Wednesday, May 23, 2007

VEC recommends a more representative Council for Darebin

The Victorian Electoral Commission has recommended that Darebin City Council be elected by proportional representation (PR) from three three-councillor wards at next year's elections. The final report, issued late Monday, affirms the preferred option of the Commission's preliminary report, but makes minor changes to ward boundaries to reflect concerns expressed during the public review process. The recommendation will now be considered by local government minister, Richard Wynne.

The final recommendation, which has dropped any alternative option retaining the current single-councillor structure, is a big win for local democracy in Darebin. The current councillors will now be open to challenge from strongly supported community candidates who, under the changes, will gain a realistic chance of election via the PR voting system that legislation requires for multi-councillor wards. As a result, there is some prospect that the Labor Unity factional monopoly on the current council will be broken, with fresh viewpoints and more open debate in the council chamber.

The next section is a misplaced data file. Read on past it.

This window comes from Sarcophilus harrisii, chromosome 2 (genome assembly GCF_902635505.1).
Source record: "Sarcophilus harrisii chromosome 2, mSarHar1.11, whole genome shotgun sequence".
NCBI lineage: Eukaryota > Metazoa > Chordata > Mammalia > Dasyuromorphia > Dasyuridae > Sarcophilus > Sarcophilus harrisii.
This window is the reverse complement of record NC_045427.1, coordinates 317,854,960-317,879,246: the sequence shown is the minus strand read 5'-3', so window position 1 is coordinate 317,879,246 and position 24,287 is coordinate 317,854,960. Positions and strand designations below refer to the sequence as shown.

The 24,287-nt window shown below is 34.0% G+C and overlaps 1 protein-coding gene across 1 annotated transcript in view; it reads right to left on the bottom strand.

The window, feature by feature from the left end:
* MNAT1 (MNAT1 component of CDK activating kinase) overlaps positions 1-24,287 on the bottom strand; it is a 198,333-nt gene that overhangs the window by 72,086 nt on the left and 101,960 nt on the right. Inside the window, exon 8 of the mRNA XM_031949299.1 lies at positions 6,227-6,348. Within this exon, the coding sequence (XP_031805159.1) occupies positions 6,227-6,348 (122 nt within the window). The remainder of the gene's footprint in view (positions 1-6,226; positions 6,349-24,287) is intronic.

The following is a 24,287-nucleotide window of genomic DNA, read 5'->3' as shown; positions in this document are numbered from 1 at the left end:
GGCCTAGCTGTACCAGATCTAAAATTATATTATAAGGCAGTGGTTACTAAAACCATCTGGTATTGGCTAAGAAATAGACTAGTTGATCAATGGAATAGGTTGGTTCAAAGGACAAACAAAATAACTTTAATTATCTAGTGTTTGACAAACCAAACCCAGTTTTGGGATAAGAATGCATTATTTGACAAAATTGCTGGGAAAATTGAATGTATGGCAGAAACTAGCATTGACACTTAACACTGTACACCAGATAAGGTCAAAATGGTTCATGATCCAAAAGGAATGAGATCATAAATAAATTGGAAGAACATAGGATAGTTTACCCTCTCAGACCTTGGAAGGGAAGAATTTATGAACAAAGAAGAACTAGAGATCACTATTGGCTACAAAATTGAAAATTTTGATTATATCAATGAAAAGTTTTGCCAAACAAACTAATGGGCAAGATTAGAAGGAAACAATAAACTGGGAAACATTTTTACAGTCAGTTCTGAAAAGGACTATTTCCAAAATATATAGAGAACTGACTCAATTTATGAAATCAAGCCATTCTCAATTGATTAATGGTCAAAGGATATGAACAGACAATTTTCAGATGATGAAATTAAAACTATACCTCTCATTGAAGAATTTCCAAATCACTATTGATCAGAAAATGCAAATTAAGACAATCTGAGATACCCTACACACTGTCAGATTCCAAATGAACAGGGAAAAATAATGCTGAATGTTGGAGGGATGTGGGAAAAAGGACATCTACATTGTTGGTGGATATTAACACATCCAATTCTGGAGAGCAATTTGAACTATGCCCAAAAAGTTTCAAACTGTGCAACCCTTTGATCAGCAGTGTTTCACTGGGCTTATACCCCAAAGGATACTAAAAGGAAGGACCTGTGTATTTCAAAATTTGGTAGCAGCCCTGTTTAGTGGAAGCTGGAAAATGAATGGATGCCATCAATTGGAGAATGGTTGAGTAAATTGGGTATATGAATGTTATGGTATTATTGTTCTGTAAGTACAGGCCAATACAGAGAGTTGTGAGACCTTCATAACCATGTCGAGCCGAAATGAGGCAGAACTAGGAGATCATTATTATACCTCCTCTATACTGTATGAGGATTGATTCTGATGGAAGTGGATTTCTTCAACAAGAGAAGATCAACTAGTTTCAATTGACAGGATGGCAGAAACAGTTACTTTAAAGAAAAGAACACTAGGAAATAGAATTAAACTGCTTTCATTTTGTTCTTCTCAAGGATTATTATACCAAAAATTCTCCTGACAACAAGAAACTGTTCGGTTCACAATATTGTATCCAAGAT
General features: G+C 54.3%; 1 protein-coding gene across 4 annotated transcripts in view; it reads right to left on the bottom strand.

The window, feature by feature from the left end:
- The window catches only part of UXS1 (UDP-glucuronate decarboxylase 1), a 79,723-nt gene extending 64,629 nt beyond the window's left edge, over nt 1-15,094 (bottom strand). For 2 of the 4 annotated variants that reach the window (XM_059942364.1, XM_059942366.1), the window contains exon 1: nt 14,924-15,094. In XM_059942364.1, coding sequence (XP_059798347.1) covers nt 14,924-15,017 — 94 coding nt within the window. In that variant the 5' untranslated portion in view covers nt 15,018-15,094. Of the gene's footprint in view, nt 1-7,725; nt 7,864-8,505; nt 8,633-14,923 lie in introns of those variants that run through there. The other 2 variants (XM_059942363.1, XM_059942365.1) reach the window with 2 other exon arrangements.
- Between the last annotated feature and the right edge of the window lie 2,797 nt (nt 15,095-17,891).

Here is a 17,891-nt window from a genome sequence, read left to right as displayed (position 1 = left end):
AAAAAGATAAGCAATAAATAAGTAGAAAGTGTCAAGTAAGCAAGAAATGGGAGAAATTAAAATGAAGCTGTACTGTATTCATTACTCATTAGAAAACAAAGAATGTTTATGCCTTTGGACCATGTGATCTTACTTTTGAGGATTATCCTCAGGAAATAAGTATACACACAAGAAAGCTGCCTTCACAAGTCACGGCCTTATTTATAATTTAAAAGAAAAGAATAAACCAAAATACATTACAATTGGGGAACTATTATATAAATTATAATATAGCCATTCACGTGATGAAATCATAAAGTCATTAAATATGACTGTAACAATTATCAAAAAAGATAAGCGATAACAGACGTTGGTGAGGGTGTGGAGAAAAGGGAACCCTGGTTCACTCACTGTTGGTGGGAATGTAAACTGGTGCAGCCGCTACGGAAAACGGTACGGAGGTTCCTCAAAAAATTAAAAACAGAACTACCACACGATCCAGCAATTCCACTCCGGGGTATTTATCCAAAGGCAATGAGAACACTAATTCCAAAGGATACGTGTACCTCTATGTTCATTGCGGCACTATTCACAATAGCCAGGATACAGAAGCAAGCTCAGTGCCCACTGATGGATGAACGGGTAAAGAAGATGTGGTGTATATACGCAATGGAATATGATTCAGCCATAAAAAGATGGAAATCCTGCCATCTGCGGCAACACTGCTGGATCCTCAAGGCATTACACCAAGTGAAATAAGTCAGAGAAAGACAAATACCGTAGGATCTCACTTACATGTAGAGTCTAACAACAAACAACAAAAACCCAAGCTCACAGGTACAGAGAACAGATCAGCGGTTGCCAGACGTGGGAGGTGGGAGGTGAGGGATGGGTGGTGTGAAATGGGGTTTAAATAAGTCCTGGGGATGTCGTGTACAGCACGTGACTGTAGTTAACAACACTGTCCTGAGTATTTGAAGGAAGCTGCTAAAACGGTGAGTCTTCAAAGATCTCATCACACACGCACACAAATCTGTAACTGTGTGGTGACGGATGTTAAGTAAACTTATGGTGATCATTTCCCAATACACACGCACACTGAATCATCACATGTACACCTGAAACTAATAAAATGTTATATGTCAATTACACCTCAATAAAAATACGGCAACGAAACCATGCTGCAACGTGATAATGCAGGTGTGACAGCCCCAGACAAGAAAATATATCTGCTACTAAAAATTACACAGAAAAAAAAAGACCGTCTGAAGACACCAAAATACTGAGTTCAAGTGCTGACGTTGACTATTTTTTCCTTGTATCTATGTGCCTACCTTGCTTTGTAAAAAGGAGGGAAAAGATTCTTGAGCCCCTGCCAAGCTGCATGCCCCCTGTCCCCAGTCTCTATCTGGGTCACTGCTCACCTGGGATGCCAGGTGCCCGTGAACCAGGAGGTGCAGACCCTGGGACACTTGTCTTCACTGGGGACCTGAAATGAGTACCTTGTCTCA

Though the final recommendation is yet to be approved by the minister, its rejection would risk a public perception of political interference given the care with which the VEC has made its case for change. The closely reasoned report has stated that case clearly while rejecting the case for retaining the current structure on transparent and robust grounds. One factor important to the decision was the ability of larger wards to capture well-supported communities of interest that could achieve the quota of votes necessary to elect a candidate under the PR system. This would result in a more representative council than under the current structure, which divides communities of interest, and therefore support for potential candidates, among a larger number of smaller wards.

Ultimately, the VEC's finding is an invitation for the residents of Darebin to participate in their local democracy, and that's a good thing in the opinion of this writer.

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